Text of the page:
New Security Features in SQL Server 2005 - dummies

New Security Features in SQL Server 2005

By Andrew Watt

Part of Microsoft SQL Server 2005 For Dummies Cheat Sheet

Microsoft SQL Server 2005 has several new security features compared to the SQL Server 2000 security model. The SQL Server 2005 security model enables you to both assure security and make SQL Server easy to use for authorized users and customers.

Here’s a look at new or updated security features in SQL Server 2005:

  • Logins: Logins are (SQL Server) instance-level principals.

  • Users: Users are database-level principals.

  • Separation of users and schemas: Each schema has a user who is the owner of the schema. A schema is the owner of the objects in the schema. It is possible to change the owner of a schema without having to change any application code that uses objects in that schema. This avoids the problems that occur if a user who owns database objects, for example, leaves the company.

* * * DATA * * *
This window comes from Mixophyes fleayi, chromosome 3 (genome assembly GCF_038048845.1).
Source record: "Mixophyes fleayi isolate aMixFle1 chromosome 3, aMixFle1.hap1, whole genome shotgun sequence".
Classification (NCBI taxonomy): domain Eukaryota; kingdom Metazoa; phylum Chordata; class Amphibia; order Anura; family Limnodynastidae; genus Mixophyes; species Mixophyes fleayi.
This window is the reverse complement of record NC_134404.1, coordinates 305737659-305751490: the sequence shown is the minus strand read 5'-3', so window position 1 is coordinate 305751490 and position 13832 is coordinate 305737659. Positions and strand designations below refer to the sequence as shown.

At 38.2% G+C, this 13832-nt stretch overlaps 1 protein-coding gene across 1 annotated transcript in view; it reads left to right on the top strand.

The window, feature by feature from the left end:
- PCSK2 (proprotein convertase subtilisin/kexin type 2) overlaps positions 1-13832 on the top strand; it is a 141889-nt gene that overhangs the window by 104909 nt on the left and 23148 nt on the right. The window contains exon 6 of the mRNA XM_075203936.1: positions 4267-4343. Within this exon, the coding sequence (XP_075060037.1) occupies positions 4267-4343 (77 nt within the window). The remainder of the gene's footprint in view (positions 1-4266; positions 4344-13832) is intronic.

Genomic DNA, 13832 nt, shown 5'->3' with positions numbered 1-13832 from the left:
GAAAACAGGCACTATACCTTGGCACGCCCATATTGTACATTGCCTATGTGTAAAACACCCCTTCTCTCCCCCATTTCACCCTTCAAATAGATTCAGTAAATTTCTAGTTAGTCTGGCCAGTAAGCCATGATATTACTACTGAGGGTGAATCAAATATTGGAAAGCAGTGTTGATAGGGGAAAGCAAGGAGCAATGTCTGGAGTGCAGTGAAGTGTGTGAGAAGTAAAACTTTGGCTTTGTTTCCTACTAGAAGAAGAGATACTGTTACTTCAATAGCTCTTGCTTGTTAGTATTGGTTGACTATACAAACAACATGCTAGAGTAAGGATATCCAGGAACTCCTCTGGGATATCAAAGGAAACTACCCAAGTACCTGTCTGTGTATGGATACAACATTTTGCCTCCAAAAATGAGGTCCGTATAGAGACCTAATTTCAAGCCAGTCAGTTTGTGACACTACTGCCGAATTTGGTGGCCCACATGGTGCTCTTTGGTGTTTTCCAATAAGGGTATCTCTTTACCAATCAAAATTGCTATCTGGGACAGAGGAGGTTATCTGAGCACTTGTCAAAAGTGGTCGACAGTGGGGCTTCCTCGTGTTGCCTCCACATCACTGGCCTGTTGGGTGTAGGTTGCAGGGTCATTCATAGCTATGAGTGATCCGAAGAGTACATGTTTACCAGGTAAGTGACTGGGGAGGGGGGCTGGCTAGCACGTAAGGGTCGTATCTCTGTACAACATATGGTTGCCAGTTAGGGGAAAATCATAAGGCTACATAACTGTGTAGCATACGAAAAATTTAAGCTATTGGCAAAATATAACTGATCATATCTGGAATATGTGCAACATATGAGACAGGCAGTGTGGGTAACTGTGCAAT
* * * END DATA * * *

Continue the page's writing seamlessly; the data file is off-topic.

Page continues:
• Catalog security: Metadata is visible only for the tables that a user has permissions on. This helps to hide unauthorized information from users.

  • Module execution context: This supplements Ownership Chaining that was present in SQL Server 2000.

  • Granular permissions control: Granting of permissions is more granular than in SQL Server 2000. This means that you can now use lower privilege accounts to do some tasks for which you needed to use an administrator account in SQL Server 2000.

  • Password policy enforcement: If you run SQL Server 2005 on Windows 2003 Server, you have the option to enforce in SQL Server any password policy that already exists for the Windows user accounts.